Who has more rights – landlords or tenants? The question becomes ever more relevant, and tested, as real estate prices soar in the region, with renting the only housing solution for many people. In a special two-part series, The News takes an in-depth look at both sides of the issue. To read the first part of the series, click here.
Nadege Mckenzie considers herself an ideal tenant.
She pays her rent three months in advance, doesn’t make a lot of noise and takes care of the property.
She has had good landlords who have promptly addressed any concerns with her residence, whether it’s a plugged sink, a wonky door or a flickering light.
But Nadege is still upset and frustrated with circumstances that occurred when she was living in an Abbotsford apartment building last year.
Nadege – a hairstylist who also works at the help desk at Abbotsford Regional Hospital – and her daughter Aeva, now 5, moved into the first-floor suite in September 2013 and all was well until seven months later.
In April 2014, a pipe burst in the ceiling in the hallway just outside of Nadege’s unit.
The building manager was away on vacation at the time, and tenants placed buckets in the hall to catch the drips.
Nadege soon noticed water marks staining the walls.
Upon her return from vacation, the manager hired someone to to fix the faulty pipe. Nadege says that person told her the whole system needed to be replaced because it was too old, and a similar incident could occur.
One month later, his words proved true when the pipe burst again about one foot from the previous spot.
Nadege, who was not in her suite at the time, returned home for the evening and noticed that the ceiling and walls were wet, and the carpets were drenched.
Two days later, the buckets that had been placed in the hallway had been removed, and Nadege assumed the issue had been addressed.
Within days, the place began to smell mouldy, and she complained to the manager that the carpets were still wet.
She was assured they would be replaced.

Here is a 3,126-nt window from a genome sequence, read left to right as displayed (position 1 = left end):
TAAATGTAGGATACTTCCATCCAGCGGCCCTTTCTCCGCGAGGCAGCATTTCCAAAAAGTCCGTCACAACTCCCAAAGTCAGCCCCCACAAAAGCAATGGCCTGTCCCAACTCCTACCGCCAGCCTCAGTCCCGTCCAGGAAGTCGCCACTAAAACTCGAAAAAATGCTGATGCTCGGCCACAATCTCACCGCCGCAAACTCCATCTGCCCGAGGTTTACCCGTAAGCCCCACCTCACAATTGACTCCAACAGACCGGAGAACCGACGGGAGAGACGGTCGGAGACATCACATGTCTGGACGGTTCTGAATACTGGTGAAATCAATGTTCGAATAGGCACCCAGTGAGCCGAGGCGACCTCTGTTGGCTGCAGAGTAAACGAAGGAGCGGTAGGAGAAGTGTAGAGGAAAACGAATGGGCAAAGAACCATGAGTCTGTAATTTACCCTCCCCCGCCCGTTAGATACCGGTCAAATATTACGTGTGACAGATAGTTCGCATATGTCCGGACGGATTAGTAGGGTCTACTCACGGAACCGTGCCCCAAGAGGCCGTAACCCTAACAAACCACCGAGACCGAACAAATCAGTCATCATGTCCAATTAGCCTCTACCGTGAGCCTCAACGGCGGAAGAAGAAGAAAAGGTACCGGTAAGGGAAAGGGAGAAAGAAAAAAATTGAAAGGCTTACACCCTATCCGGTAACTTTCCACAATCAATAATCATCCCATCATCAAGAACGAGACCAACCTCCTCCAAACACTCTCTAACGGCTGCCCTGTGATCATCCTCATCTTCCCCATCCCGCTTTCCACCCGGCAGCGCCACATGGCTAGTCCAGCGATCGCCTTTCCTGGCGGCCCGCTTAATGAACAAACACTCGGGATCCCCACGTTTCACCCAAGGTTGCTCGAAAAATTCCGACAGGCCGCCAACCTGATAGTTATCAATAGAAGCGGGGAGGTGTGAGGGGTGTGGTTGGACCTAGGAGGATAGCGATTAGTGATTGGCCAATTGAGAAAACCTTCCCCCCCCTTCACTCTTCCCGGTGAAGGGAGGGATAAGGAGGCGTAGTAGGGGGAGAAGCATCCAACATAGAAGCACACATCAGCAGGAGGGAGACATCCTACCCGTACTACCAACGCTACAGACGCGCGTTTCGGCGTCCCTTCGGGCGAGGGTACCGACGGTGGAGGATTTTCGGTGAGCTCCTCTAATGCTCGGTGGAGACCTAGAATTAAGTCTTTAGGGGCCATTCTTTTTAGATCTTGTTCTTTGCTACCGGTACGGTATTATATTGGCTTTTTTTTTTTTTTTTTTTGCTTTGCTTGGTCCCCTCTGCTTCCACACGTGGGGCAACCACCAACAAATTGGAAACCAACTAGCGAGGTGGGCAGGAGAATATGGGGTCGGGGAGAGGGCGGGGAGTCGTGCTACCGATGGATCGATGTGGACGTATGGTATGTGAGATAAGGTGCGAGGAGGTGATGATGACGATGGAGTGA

Nadege says about two months later, she noticed black mould spots growing on the wall just outside her apartment door. She looked beneath her dishwasher, which was on the other side of the wall, and could see mould growing against the inside wall.
Her daughter began to get sick in July – five months after the first burst pipe – and her symptoms included laboured breathing. Nadege, too, became ill with throat issues, coughing and a rash.
She says her doctor thought the mould problems could be contributing to their health issues, and she phoned the Residential Tenancy Branch (RTB) for advice.
It was recommended she write a letter to the manager, indicating she wanted the mould issues fixed within a reasonable time frame and that she would be withholding her rent in the meantime.
Nadege first contacted the manager to further express her concerns, but she said all that was done was the mould was “scraped” from the wall in the hallway.
Nadege then sent the manager a letter in mid-August, providing a one-month deadline for the mould to be removed, including that the drywall and baseboards be stripped and replaced.
That was never done in the time she lived there. A friend of hers who still lives in the building told her recently that the carpets had been replaced only two months ago, and the mould issue has still not been addressed.